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The sight of Hell suddenly appearing through the wall of Chad’s apartment was enough to silence him temporarily. The horseman’s firm grip held him by his collar, as Chad dangled above a lake of lava. Far below, a man impaled on a pitchfork screamed repentance and then gurgled his last as a muscular demon dipped him into the liquid fire. Red rocks, molten pools, and flame extended beyond the edges of Chad’s vision. Overwhelming was the wrong word to use; it didn’t even begin to describe the level of confusion in Chad’s booze-soaked brain. He tried to voice this confusion to the horseman, but the hot sulfur caught in his throat, preventing him from doing anything that wasn’t gasping.
“Do you believe me now?” asked a smug, booming voice from above.
Chad still could not speak, and instead, nodded vigorously.
“Alright then.” In one, smooth motion, Chad was yanked back through the portal, and into the bedroom. The horseman ran his finger back across the wall, drawing the portal closed like a zipper. A few wisps of flame escaped, but not enough to do any serious damage. They were once again left in the dim bedroom, lit by nothing except for the faint red glow in the horseman’s eyes.
The evening heat almost seemed cool in the wake of hellfire. Chad stumbled his way back to the bed, and then put his head between his hands. “Horseman of the apocalypse you said?” he stuttered. “Which one are you then?” Chad couldn’t have named the four even if he was given multiple choice, but the question seemed polite.
“Can’t you tell?” asked the horseman gesturing to his flowing robes.
Chad looked him up and down, but did not understand. “Sorry…” he said, awkwardly.
The horseman sighed heavily. “I’m famine bro!” Briefly he parted the black robe he was wearing to reveal a torso covered with more lean muscle than Chad knew a body was capable of possessing.
“Oh,” he stammered, “I see now…” Truth be told Chad felt nothing other than tinge of sexual harassment, but thought there was not much to be done about it. Don’t suppose demons are afraid of mace? It didn’t make a difference as Chad had nothing on him but a few spare dollars and a couple of quarters in his pocket.
The horseman shook his head. “I cut weight, work out, and they still put me in the same robes as everyone else. I mean, really. Suppose it doesn’t matter to you, but how are people supposed to know I’m famine if there’s no form-fitting uniform?”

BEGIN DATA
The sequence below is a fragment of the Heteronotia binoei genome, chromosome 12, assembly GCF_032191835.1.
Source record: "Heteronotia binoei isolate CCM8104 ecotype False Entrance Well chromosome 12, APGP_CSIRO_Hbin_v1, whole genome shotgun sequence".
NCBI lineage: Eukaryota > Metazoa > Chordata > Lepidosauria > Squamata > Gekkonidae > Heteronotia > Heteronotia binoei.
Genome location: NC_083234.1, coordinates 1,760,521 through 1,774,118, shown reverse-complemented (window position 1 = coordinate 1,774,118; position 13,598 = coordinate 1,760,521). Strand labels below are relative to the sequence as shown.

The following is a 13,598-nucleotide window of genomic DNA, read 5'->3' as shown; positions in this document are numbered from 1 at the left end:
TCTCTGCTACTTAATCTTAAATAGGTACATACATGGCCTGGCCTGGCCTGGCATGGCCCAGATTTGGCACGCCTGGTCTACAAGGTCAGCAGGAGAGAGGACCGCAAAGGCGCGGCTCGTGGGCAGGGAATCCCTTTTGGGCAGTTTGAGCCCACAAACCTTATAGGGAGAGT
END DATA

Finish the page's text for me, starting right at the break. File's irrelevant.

The horseman made an exasperated sigh and his horse gave a sympathetic whinny.
“Yes, I know you’re hungry, but you’re cutting weight too,” the horseman replied. “We have an image to maintain.”
“It sounds difficult,” remarked Chad, trying not to focus on the mounting hangover that was creeping across his forehead. I should be drinking this off by now.
“Ugh, you have no idea,” complained the horseman, sounding more like a whiny teenager than a demonic entity. “Anyway, workplace politics aside, I’ve come to give you some very important information.”
“Alright, I’m listening.” Chad tried to hold himself in a sitting position, but found it difficult. It felt as though the world was still spinning on its axis, but he had been left behind.
“A good attitude,” sneered the horseman with a wide grin. “I like that. You’re going to need it.”
Chad gave a bland smile, and resumed trying to both listen and hold on to the earth at the same time.
“Well, Chad, I’ve come with a warning.”
“Let me guess, about the apocalypse.” Chad still believed that there was a good chance he was dreaming, and didn’t put much stock in the warnings of famished equestrians.
“Yes, about the apocalypse.” The horseman sounded annoyed, as if Chad had stolen his thunder.
“Is it coming soon?” asked Chad. “Because, I’ve got tickets to a show next week, and I paid most of my rent money for them…”
“When is your show?” the horseman asked, casually.
“Bout a month away,” said Chad, counting his fingers as he did so.
“You’ll make it to the show.”
“Happy day!” exclaimed Chad, immediately regretting shouting. A lance of pain shot through the middle of his head, reminding him that tequila was no friend of his.
“The apocalypse will come in one year’s time.”
“Very specific, I like it.” Chad yawned, suddenly remembering that it was still the middle of the night, and he wanted to go back to bed. Even if it wasn’t his apartment, the bed had still been comfortable. “So why warn me about it? Surely it’d be better as a surprise.”
“Well, Hell has rules about fair play.” The horseman laughed half-heartedly. “They were enacted a while back, and don’t really go much with our new image, but it keeps things interesting for the big boss.”
“That would be The Devil,” added Chad. “Right?”
“Yes, The Devil.” The horseman paused. “You’re taking all of this quite well. Do you understand what I’m saying? The world will end in a year.”
“Oh sure, I understand, but there’s not a lot to be done about it, is there?”
“Sure, anyway, the apocalypse is coming, and fair play dictates that we have to tell one mortal. That would be you.” The horseman motioned to him with a sarcastic twirl of his fingers. “The idea is to give humanity a fighting chance.”
“Ah, so I’m expected to stop the apocalypse.” Chad didn’t like the sound of it. Stopping the apocalypse sounded like more responsibility than he wanted in his lifetime.
The horse gave a whinny that sounded oddly judgmental to Chad.
“Oh, shut up horse,” said Chad. “I’m not taking that tone from something that wears permanent shoes.”
The insult seemed to confuse the horseman, and Chad for that matter, but it shut the horse up.
Chad smiled proudly, and blundered on. “So why me?”
“Can we hurry this up? If I’ve got an apocalypse to stop, I need to get some sleep so I don’t miss brunch.”
The horseman’s red eyes grew brighter, and his mouth became a wide smile. “Because no one will believe you.”
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